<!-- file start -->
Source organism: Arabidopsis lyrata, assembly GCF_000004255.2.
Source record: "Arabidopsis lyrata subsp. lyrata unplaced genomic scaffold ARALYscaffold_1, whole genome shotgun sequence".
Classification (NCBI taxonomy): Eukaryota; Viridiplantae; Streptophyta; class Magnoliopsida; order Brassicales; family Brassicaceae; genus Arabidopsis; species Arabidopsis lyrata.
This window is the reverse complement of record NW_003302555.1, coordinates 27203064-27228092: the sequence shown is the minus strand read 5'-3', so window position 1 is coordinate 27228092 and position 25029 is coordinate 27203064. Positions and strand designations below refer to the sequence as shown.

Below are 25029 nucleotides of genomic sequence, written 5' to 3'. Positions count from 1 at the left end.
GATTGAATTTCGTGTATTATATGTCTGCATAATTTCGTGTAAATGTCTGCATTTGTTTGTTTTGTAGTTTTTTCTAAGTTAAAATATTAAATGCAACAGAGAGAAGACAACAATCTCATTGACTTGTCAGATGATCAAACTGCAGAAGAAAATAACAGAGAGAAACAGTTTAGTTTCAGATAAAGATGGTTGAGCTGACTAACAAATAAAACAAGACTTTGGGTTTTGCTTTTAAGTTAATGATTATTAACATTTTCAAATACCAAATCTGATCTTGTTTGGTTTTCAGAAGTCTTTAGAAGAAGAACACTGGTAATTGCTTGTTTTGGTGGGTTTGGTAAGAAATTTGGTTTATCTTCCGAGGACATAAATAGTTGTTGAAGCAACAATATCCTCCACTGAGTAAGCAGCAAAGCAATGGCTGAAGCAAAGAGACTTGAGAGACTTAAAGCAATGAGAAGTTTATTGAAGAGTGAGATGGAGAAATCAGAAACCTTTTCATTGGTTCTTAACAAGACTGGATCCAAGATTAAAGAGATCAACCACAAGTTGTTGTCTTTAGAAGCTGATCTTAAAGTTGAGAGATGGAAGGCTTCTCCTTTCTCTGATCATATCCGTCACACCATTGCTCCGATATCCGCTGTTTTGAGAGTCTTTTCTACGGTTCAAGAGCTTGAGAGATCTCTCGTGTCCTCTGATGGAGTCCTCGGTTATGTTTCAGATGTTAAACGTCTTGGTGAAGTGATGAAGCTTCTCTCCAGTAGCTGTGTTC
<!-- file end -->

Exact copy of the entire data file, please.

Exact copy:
Source organism: Arabidopsis lyrata, assembly GCF_000004255.2.
Source record: "Arabidopsis lyrata subsp. lyrata unplaced genomic scaffold ARALYscaffold_1, whole genome shotgun sequence".
Classification (NCBI taxonomy): Eukaryota; Viridiplantae; Streptophyta; class Magnoliopsida; order Brassicales; family Brassicaceae; genus Arabidopsis; species Arabidopsis lyrata.
This window is the reverse complement of record NW_003302555.1, coordinates 27203064-27228092: the sequence shown is the minus strand read 5'-3', so window position 1 is coordinate 27228092 and position 25029 is coordinate 27203064. Positions and strand designations below refer to the sequence as shown.

Below are 25029 nucleotides of genomic sequence, written 5' to 3'. Positions count from 1 at the left end.
GATTGAATTTCGTGTATTATATGTCTGCATAATTTCGTGTAAATGTCTGCATTTGTTTGTTTTGTAGTTTTTTCTAAGTTAAAATATTAAATGCAACAGAGAGAAGACAACAATCTCATTGACTTGTCAGATGATCAAACTGCAGAAGAAAATAACAGAGAGAAACAGTTTAGTTTCAGATAAAGATGGTTGAGCTGACTAACAAATAAAACAAGACTTTGGGTTTTGCTTTTAAGTTAATGATTATTAACATTTTCAAATACCAAATCTGATCTTGTTTGGTTTTCAGAAGTCTTTAGAAGAAGAACACTGGTAATTGCTTGTTTTGGTGGGTTTGGTAAGAAATTTGGTTTATCTTCCGAGGACATAAATAGTTGTTGAAGCAACAATATCCTCCACTGAGTAAGCAGCAAAGCAATGGCTGAAGCAAAGAGACTTGAGAGACTTAAAGCAATGAGAAGTTTATTGAAGAGTGAGATGGAGAAATCAGAAACCTTTTCATTGGTTCTTAACAAGACTGGATCCAAGATTAAAGAGATCAACCACAAGTTGTTGTCTTTAGAAGCTGATCTTAAAGTTGAGAGATGGAAGGCTTCTCCTTTCTCTGATCATATCCGTCACACCATTGCTCCGATATCCGCTGTTTTGAGAGTCTTTTCTACGGTTCAAGAGCTTGAGAGATCTCTCGTGTCCTCTGATGGAGTCCTCGGTTATGTTTCAGATGTTAAACGTCTTGGTGAAGTGATGAAGCTTCTCTCCAGTAGCTGTGTTC